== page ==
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Stock Analyst Update

Verizon Shares Fairly Valued After First Quarter

We are maintaining our fair value estimate for the narrow-moat firm.

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Verizon (VZ) weathered COVID-19 reasonably well during the first quarter, though changes in its reporting structure (dubbed Verizon 2.0) make interpreting results more challenging. Management withdrew revenue guidance for 2020, owing primarily to the uncertainty around wireless phone sales, but lowered EPS expectations to a change of +/-2% versus 2019 from 2%-4% growth. Wireless service revenue in the second quarter is forecast to come in 3%-5% below management’s prior expectations (implying about a 2% year-over-year decline) because of lower overage charges, waived late fees, lower roaming revenue, and customer losses due to the economy. While this projected hit is slightly larger than we’d anticipated, several of the causes should dissipate over the course of the year. We expect wireless demand will remain very resilient in the face of economic weakness. Verizon indicated that about 800,000 customers (around 2% of wireless accounts) have contacted it regarding the FCC’s “Keep Americans Connected Pledge,” indicating difficulty paying their bills (not necessarily nonpayment). We don’t expect to change our $59 fair value estimate, and we view Verizon shares as fairly valued.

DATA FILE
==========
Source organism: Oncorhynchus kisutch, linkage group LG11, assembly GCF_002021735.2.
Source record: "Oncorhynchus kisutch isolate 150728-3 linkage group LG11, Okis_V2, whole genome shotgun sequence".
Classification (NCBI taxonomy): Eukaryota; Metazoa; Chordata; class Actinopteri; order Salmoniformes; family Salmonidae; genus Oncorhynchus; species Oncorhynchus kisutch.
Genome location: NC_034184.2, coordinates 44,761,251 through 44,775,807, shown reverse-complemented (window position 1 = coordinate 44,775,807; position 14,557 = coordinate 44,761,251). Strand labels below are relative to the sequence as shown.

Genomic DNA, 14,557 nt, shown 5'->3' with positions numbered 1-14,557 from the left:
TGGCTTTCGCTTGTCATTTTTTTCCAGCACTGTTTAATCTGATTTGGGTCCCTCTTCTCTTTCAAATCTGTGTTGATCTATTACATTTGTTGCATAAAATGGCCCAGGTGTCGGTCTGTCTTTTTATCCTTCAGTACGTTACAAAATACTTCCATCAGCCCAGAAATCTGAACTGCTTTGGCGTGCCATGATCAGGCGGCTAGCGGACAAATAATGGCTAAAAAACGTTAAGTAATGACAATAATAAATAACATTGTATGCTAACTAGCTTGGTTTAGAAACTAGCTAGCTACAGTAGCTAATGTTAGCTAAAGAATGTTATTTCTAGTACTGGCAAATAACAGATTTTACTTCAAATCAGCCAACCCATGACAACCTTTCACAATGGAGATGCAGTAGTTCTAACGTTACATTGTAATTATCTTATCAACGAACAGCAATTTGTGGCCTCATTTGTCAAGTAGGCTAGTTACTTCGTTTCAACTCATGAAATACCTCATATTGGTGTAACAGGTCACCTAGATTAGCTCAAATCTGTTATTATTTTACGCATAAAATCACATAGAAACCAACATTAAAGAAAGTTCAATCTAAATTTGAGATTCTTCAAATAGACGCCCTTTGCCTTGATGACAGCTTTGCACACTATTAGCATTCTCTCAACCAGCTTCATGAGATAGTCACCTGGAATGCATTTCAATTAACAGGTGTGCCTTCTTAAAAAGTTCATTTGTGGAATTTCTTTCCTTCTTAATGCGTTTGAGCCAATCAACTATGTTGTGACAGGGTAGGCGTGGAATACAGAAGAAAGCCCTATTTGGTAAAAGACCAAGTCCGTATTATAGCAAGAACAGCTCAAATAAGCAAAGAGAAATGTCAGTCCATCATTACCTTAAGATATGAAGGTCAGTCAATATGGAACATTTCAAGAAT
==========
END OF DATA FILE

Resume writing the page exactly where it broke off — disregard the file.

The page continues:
Net postpaid wireless customer losses hit 68,000, a bit worse than a year ago (44,000) and lagging AT&T’s 163,000 gain during the quarter. Verizon has posted relatively weak customer metrics during the first quarter for several years in a row, perhaps indicating somewhat more seasonality in its base than rivals’. With the COVID-19 impact materializing late in the quarter, average revenue per account increased 1.7% year over year, albeit the slowest pace in more than a year. This metric will likely decline over the remainder of the year. Wireless service revenue increased 1.9% versus a year ago during the quarter. Verizon no longer discloses wireless profitability, but segment margins likely improved nicely as phone upgrade volumes and gross customer additions slowed.

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Michael Hodel does not own (actual or beneficial) shares in any of the securities mentioned above. Find out about Morningstar’s editorial policies.

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